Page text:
SAN FRANCISCO — SAN FRANCISCO (AP) — A patient who disappeared from her room at San Francisco's main hospital last month was identified Wednesday as the woman found dead in an emergency stairwell, horrified authorities said as they continued to investigate how she got there and died.
San Francisco General Hospital Chief Medical Officer Todd May said officials were still awaiting confirmation of the woman's identity from the medical examiner's office. But he said the hospital had enough information to conclude the body discovered in the fourth-floor stairwell this week belonged to 57-year-old Lynne Spalding.
"What happened at our hospital is horrible," a visibly emotional May said at a news conference. "We are here to take care of patients, to heal them, to keep them safe. This has shaken us to our core. Our staff is devastated."
The San Francisco Sheriff's Department provides security at the city-owned public hospital, which has more than 400 beds and serves about 100,000 patients a year.
Sheriff's officials do not yet know how long Spalding had been in the stairwell, which is part of a rarely used fire exit that has an alarm on it, is locked from the outside and exits onto hospital grounds, Assistant Sheriff Paul Miyamoto said.
She was admitted to San Francisco General Hospital for an infection on Sept. 19 and was reported missing from her room there two days later.
Miyamoto said a member of the hospital's engineering staff found Spalding on Tuesday — 17 days after she disappeared — while conducting a routine quarterly check.
"All of us are committed to learning what happened and insuring it never happens again," Miyamoto said.
David Perry, a friend of Spalding's who is acting as a spokesman for her family, called the news a "nightmare" and said city officials have a lot of explaining to do.
Spalding's relatives and friends spent days "scouring the streets of San Francisco with flyers because we were under the assumption that San Francisco General had been searched and Lynne was not here," Perry said.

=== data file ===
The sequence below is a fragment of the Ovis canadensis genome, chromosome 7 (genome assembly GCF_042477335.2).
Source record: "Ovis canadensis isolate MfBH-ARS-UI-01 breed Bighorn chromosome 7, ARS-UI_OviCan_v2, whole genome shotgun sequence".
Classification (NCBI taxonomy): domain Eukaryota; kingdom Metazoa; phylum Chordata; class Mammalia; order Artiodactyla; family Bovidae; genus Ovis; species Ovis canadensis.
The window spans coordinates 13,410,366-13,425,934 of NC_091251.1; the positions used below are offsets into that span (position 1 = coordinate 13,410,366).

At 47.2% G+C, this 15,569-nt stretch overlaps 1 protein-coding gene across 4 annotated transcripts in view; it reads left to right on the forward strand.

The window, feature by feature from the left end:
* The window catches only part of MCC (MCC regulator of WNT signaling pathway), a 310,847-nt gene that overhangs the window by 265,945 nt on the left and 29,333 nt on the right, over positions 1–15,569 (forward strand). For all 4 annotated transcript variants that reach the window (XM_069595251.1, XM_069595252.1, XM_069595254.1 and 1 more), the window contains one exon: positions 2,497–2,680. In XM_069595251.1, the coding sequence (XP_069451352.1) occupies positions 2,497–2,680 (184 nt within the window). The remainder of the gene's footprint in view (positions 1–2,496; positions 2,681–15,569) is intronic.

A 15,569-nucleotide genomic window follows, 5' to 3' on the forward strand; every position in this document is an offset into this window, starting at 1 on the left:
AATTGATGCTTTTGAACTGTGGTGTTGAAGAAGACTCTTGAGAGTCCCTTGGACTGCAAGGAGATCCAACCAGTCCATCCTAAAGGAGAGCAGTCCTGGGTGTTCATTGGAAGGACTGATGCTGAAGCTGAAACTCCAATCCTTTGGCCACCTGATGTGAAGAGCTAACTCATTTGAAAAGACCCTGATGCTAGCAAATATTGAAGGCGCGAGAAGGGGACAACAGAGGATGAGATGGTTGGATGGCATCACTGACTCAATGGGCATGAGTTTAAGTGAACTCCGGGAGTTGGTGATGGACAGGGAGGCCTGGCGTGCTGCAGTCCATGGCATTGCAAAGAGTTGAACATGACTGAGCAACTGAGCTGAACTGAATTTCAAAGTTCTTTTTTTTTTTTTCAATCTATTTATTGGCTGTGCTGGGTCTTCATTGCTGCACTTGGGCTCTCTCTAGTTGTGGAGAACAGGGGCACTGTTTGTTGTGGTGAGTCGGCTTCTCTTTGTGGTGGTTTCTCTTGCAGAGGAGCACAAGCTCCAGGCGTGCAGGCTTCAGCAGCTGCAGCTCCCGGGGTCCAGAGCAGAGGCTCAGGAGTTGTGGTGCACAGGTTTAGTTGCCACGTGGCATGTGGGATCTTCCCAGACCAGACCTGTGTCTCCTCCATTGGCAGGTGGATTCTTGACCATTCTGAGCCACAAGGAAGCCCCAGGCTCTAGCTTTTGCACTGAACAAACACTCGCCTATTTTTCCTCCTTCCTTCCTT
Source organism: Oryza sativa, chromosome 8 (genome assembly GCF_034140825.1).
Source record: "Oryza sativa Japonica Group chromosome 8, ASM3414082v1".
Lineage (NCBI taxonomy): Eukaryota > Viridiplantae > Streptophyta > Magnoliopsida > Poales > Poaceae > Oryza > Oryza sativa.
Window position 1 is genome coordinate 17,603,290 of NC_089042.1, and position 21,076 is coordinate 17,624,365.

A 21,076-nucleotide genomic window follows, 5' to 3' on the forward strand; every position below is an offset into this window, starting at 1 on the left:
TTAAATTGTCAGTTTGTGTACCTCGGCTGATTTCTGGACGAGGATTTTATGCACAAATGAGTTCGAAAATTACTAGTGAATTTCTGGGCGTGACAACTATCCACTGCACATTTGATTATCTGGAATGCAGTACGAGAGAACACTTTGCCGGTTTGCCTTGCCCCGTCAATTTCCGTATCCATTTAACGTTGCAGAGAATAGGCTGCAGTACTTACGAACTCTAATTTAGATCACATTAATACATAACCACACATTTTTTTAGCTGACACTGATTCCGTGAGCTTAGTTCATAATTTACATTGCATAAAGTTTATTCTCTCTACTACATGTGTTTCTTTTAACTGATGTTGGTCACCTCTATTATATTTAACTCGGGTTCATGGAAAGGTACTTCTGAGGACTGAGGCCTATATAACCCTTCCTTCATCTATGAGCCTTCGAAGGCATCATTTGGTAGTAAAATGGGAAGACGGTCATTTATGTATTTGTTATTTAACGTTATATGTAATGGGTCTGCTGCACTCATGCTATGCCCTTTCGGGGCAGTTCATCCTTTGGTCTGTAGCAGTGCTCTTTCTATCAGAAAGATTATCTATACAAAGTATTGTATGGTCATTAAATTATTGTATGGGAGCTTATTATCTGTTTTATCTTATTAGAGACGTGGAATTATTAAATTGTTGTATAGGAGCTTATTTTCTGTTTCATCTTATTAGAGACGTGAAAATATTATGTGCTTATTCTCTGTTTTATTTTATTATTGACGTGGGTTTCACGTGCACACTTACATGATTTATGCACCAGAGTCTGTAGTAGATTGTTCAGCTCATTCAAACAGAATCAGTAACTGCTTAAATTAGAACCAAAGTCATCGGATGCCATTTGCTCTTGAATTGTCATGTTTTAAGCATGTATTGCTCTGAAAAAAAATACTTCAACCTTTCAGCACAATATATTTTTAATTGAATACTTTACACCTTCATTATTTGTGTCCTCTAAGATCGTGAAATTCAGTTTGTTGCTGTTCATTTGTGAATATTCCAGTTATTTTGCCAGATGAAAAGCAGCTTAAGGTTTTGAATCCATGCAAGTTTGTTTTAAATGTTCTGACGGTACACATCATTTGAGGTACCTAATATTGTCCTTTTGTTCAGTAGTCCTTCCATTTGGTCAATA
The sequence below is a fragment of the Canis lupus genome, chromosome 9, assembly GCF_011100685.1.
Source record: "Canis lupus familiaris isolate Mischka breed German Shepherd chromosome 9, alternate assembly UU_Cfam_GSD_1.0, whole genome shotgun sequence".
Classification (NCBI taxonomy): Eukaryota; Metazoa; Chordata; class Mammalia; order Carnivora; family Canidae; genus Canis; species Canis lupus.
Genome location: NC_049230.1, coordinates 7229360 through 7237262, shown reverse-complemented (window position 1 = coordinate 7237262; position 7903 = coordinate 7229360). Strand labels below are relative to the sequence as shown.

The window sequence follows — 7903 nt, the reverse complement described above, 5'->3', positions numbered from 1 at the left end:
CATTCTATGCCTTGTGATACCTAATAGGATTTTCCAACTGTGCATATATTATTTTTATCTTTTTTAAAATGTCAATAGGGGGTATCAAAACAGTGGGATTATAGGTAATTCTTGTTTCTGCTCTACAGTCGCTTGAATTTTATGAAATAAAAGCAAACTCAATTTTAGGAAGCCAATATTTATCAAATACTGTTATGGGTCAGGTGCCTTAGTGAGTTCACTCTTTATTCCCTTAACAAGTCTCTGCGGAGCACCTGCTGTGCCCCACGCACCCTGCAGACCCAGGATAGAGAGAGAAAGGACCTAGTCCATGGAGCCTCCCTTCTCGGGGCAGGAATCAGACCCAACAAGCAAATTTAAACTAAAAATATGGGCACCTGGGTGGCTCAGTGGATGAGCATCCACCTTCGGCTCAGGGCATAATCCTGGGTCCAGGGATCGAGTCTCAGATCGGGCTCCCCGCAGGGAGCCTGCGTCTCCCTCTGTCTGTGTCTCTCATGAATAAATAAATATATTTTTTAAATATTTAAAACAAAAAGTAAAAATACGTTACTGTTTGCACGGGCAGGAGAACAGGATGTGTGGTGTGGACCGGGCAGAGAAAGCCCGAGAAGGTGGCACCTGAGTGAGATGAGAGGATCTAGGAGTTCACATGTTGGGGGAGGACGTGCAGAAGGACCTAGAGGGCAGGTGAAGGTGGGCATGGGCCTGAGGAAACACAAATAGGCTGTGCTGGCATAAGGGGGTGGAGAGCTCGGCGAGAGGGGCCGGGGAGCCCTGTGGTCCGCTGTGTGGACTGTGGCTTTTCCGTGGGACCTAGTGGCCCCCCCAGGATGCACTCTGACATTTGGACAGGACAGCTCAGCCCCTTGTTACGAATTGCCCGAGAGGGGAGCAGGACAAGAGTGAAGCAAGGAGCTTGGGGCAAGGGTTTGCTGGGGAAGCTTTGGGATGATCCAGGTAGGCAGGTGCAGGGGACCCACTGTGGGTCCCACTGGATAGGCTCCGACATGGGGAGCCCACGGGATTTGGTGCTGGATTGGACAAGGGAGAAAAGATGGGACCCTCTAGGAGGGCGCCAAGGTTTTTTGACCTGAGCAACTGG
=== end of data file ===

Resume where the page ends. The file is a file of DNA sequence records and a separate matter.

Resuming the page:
"Lynne Spalding died alone, in the stairwell, at one of the finest medical institutions in this country," he said. "I hear that the San Francisco Sheriff's Department initiated a search. Well, evidently it wasn't a very good one. I think there are a lot of questions to be asked."
Perry said Spalding had worked in the travel industry and she lived not far from the hospital with her 23-year-old daughter. In the days before she entered the hospital, Spalding had lost weight and appeared disoriented and weak, he said.
Her daughter and boyfriend took her to the hospital to be checked out and were told she needed to be admitted for treatment of a possible urinary tract infection, Perry said.
"They were worried about her. She looked sick, and she was acting sick," he said.
During the two nights she spent at San Francisco General, Spalding seemed to be getting better and her condition was upgraded to fair, May said. Nurses were checking on her every 15 minutes, and she disappeared in the brief time between those visits, May said.
Spalding's family filed a missing person's report with police, who have been investigating her disappearance.
The Sheriff's Department is conducting an internal investigation of its security measures at the hospital.